To What Extent Was the Treaty of Versailles a Fair Treaty?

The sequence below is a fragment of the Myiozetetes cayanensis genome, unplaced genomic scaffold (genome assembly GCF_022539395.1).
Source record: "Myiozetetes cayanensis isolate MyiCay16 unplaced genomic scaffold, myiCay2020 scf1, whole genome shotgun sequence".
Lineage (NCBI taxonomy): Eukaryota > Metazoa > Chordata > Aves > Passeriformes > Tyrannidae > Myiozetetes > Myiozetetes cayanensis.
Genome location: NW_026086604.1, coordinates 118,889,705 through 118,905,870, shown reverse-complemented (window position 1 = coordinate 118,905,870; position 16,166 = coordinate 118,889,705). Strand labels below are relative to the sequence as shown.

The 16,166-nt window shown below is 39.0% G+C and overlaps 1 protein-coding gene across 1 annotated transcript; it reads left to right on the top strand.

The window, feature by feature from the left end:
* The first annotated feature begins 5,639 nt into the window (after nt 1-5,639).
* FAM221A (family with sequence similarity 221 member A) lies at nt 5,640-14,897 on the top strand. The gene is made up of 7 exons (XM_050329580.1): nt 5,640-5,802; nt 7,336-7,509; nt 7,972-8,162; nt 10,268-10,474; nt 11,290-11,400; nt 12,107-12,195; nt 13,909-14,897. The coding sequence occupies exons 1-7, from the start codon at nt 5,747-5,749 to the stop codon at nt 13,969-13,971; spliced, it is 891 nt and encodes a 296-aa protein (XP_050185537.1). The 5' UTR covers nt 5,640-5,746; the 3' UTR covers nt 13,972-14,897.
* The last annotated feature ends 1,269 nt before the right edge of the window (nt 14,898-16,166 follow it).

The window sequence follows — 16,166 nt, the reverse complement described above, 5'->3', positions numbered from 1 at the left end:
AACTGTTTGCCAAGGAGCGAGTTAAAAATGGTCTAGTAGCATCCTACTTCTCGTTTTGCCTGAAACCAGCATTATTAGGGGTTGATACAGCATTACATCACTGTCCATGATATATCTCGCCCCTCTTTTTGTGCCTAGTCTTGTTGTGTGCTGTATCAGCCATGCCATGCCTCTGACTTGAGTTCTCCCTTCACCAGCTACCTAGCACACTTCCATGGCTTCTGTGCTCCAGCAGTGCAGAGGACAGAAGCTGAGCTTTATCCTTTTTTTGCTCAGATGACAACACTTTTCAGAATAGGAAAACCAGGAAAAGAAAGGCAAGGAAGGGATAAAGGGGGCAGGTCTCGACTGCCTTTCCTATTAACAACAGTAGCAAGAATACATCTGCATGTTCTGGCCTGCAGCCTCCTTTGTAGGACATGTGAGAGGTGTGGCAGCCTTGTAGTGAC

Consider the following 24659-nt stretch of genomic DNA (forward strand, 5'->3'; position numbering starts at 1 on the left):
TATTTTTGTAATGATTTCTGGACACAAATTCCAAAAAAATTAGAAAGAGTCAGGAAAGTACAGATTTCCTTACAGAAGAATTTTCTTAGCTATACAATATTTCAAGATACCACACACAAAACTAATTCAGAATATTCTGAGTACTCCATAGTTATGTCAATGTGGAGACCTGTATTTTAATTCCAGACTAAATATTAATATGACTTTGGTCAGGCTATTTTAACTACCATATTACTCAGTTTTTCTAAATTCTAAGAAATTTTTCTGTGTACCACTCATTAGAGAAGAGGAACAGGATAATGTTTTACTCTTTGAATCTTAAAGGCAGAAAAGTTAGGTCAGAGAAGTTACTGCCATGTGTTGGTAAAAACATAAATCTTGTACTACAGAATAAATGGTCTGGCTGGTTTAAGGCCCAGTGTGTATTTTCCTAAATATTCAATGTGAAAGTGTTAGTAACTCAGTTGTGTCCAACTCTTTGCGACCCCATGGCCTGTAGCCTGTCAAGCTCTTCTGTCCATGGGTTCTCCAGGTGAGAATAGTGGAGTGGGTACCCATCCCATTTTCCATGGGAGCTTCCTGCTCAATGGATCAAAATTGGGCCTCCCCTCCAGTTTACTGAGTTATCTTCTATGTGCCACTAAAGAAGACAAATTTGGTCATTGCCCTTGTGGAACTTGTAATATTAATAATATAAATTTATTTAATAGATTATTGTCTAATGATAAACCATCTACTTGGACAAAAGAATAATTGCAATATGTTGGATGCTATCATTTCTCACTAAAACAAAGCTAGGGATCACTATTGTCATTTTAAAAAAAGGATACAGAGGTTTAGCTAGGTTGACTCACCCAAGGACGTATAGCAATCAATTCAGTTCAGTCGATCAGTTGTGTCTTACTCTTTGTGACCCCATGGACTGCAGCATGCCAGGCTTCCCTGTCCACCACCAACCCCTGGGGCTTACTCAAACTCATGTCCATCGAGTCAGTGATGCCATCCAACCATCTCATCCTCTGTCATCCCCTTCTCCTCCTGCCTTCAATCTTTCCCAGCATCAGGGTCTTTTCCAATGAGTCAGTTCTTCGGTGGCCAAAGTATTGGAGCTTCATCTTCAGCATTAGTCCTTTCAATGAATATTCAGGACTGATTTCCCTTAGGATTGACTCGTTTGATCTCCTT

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The Treaty of Versailles was a treaty, which was signed at the end of World War One (WWI). Germany had lost the war, therefore the Allies, who had won the war, decided to hold a conference in Paris. This conference was called the Paris Peace Conference and it was to decide what everyone involved should do after the war. A fair treaty is a treaty where everyone’s concerns are addressed clearly, everyone having an equal amount of benefits and everyone must agree to the terms in the treaty. Different countries had different aims and motivations when they drafted the treaty. The treaty was largely unfair as the victorious powers imposed their demands on Germany. Firstly, Germany was not invited to negotiate the terms of the Treaty of Versailles. The German representatives could not contribute to the discussion thus having no say. They were only there to sign the treaty that was forced upon them, regardless of the terms started in the treaty. Germany was not given a chance to contribute their desired terms and was not granted a chance to agree or disagree with the treaty, thus unfair. Germany was also made to be fully responsible for the war. Under the war guilt clause started the Treaty of Versailles, Germany had to shoulder the full blame of the war. By signing the Treaty of Versailles, Germany has been implicated to accept the full responsibility of Germany and her allies for causing all the loss and damage to which the Allied and Associated Governments and their nationals have been subjected as a consequence of the war imposed upon them by the aggression of Germany and her allies. The treaty was unfair because the causes of WWI were complex and Germany was not the only one at fault. There were more than one cause for the war, thus the Treaty of Versailles was unfair. Germany’s ability to pay reparations was not taken into account. Large reparation amounts

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